• 9. The names of these are given: Mary Missenden, Paga Overton, and Katherine Ayer. Mary Missenden lived to be prioress of the newly-founded Stixwould Priory, and Paga Overton went there with her and was pensioned at its final surrender; so that they must have been quite young in 1519. Mary Missenden was still alive in 1553.
  • 10. Visitations of Atwater (Alnwick Tower), fol. 51 d.
  • 11. See Dugdale, Mon. iv, 308 (quotation from Pension Book) and L. and P. Hen. VIII, xi, App. 4.
  • 12. L. and P. Hen. VIII, xi, App. 4.
  • 13. Mins. Accts. 27-28 Hen. VIII, No. 166.
  • 14. Ibid.
  • 15. Pat. 29 Hen. VIII, pt. I, m. 29.
  • 16. Dugdale, Mon. iv, 308, Charters ii and iii.
  • 17. Lines. N. and Q. vi, 170; and Bishops' Institutions.
  • 18. Feudal Aids, iii.
  • 19. Dugdale, Mon. iv, 308.
  • 20. Valor Eccles. (Rec. Com.), iv, 82.
  • 21. Dugdale, Mon. iv, 308.
  • 22. A letter to H. bishop of Lincoln announcing her death and the election of Constance points to the time of St. Hugh, or else Hugh of Wells: but another letter which names Constance as a contemporary of Walter archbishop of York, and R. master of Stainfield, makes it almost certain that Hugh of Wells is meant, as he was a contemporary of Archbishop Walter Gray, and Robert de Saumer was made master in 1223. Dugdale, Mon. iv, 308, and Linc. Epis. Reg. Rolls of Wells.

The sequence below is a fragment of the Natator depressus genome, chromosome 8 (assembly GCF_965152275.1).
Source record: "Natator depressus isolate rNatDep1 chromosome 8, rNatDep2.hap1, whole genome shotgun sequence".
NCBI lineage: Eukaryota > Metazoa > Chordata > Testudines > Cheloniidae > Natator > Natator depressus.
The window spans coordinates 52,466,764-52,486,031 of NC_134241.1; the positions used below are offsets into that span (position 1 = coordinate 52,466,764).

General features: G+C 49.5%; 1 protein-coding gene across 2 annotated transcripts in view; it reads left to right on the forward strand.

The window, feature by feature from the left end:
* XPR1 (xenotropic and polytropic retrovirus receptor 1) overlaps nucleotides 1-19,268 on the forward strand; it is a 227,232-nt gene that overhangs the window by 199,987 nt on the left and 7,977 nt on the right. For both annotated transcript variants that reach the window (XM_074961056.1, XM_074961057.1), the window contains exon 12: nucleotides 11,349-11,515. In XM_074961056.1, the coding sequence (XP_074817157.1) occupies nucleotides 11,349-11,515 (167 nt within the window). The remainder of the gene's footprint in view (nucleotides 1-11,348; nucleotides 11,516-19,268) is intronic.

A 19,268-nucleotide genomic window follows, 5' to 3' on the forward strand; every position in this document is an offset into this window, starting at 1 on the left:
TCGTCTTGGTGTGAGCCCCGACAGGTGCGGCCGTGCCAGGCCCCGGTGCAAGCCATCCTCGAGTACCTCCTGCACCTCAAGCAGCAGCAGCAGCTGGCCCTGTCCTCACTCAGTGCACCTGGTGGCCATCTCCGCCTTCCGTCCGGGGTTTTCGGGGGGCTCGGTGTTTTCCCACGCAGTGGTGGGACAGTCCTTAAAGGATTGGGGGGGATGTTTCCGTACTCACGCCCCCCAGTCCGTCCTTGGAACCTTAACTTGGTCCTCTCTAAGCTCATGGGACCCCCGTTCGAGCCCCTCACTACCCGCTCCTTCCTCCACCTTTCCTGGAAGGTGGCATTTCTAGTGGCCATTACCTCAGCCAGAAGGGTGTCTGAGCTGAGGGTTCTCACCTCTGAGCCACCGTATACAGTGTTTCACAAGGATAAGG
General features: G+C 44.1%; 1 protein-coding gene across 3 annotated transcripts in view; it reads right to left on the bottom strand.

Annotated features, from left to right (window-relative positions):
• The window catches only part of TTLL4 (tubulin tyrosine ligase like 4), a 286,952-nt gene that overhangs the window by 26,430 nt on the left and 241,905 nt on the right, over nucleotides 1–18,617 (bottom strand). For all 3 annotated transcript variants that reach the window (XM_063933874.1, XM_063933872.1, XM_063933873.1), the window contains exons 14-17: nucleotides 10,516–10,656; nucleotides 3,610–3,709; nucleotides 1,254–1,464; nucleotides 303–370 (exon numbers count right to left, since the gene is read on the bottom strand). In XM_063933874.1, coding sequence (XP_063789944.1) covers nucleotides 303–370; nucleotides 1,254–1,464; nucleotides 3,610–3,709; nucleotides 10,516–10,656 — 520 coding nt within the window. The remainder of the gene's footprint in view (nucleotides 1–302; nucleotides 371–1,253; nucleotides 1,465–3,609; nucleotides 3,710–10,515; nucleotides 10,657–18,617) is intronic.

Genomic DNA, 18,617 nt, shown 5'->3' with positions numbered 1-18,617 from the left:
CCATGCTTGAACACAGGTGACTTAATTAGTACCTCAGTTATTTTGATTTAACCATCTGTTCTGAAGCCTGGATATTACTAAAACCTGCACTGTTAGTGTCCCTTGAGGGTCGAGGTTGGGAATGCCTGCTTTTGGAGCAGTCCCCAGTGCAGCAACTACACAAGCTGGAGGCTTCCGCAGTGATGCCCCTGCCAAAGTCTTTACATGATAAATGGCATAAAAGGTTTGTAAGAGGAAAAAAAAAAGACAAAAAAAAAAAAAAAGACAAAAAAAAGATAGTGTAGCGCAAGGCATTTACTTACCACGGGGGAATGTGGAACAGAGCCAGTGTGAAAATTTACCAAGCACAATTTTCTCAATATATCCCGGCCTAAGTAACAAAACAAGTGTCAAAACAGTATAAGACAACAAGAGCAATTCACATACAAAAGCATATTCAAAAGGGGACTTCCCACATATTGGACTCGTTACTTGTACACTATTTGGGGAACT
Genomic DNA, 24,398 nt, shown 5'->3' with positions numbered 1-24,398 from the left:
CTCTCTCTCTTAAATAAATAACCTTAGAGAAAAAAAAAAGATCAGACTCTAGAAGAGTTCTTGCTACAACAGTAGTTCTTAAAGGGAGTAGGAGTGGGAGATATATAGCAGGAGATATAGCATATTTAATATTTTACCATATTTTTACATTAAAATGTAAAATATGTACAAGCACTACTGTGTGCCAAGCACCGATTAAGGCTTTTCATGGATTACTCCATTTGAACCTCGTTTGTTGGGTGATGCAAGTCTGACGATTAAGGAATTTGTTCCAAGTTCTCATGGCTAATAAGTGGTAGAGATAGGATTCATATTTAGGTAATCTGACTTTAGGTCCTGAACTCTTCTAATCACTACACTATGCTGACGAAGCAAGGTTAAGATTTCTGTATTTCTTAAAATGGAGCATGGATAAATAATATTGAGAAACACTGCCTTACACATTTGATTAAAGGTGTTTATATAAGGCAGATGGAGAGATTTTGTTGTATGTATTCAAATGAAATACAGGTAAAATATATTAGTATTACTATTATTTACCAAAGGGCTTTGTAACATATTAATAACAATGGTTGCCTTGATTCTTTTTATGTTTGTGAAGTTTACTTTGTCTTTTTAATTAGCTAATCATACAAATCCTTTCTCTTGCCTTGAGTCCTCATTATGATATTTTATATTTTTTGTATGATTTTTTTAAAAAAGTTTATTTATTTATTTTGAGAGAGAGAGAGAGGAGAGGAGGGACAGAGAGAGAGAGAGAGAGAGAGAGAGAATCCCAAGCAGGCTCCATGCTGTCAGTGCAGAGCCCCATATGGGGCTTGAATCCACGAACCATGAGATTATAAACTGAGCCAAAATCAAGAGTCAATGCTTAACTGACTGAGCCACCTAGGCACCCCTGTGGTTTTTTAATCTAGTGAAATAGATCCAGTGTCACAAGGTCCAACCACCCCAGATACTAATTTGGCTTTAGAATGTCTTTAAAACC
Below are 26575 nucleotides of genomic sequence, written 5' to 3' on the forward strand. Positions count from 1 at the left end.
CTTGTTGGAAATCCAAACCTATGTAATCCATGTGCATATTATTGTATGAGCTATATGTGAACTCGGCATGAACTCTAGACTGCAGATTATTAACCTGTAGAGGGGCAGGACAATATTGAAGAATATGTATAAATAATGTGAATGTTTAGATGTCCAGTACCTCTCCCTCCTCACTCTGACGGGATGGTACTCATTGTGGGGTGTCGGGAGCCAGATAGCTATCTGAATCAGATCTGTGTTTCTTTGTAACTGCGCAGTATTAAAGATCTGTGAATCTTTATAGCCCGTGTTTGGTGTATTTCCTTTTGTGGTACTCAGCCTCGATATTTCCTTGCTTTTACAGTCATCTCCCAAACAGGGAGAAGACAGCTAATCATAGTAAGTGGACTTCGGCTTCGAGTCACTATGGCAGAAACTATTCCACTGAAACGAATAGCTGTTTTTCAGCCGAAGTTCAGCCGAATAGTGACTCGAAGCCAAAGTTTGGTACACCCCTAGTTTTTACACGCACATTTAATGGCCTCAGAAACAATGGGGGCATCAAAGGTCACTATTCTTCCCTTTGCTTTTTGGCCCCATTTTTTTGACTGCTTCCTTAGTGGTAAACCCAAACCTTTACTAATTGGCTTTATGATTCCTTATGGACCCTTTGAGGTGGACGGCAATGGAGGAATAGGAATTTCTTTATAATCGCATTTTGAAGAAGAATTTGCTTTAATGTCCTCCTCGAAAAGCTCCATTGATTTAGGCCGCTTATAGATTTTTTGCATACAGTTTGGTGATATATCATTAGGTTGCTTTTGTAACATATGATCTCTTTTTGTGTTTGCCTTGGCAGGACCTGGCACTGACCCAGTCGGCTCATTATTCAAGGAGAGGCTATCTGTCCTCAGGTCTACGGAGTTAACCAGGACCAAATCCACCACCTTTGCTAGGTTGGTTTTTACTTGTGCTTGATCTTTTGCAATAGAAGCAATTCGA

• 23. Dugdale, Mon. iv, 308.
  • 24. Linc. Epis. Reg. Rolls of Grosteste. There was an election also in 1237, but the name is left blank (ibid.).
  • 25. Ibid. Rolls of Gravesend.
  • 26. Ibid.
  • 27. Ibid. and Dugdale, Mon. iv, 308.
  • 28. Ibid. Inst. Sutton, 22 d.
  • 29. Ibid.
  • 30. Ibid. Inst. Dalderby, 32.
  • 31. Ibid. Inst. Bokyngham, 167 d. and in 1393.
  • 32. Ibid.
  • 33. Visitations of Alnwick (Alnwick Tower).
  • 34. D. & C. Linc. Chapter Acts, 1479-92, fol. 63.
  • 35. Dugdale, Mon. iv, 308.
  • 36. Mins. Accts. 27-28 Henry VIII, No. 166.
  • 37. Harl. Chart, 44 A, 23.
  • 38. B.M. Seals, xvii, 34.